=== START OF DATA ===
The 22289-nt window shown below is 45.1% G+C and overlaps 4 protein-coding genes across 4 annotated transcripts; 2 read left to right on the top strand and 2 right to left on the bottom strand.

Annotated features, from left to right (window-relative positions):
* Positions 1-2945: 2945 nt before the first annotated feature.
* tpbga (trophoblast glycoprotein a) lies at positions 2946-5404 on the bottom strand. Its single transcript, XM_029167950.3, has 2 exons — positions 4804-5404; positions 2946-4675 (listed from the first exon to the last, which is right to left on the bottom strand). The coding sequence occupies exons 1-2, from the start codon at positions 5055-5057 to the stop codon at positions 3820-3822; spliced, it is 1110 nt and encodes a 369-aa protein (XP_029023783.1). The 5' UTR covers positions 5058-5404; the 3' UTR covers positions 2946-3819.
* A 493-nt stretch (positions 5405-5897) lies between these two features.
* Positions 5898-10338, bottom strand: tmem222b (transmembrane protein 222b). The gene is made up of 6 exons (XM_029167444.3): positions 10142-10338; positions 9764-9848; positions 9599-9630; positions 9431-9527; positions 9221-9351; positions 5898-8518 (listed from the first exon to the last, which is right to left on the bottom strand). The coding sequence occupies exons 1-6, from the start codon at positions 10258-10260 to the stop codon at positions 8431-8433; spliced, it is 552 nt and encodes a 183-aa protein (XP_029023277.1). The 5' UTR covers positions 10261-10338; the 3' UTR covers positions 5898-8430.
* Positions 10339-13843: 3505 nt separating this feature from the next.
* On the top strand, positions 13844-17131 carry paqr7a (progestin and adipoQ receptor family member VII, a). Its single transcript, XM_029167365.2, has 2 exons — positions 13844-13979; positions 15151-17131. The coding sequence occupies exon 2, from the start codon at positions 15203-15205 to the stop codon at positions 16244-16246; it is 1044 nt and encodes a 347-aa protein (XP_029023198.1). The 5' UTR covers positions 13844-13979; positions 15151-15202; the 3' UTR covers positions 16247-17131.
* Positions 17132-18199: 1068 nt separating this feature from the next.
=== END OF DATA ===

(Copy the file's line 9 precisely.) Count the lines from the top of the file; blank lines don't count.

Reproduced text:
* Positions 17132-18199: 1068 nt separating this feature from the next.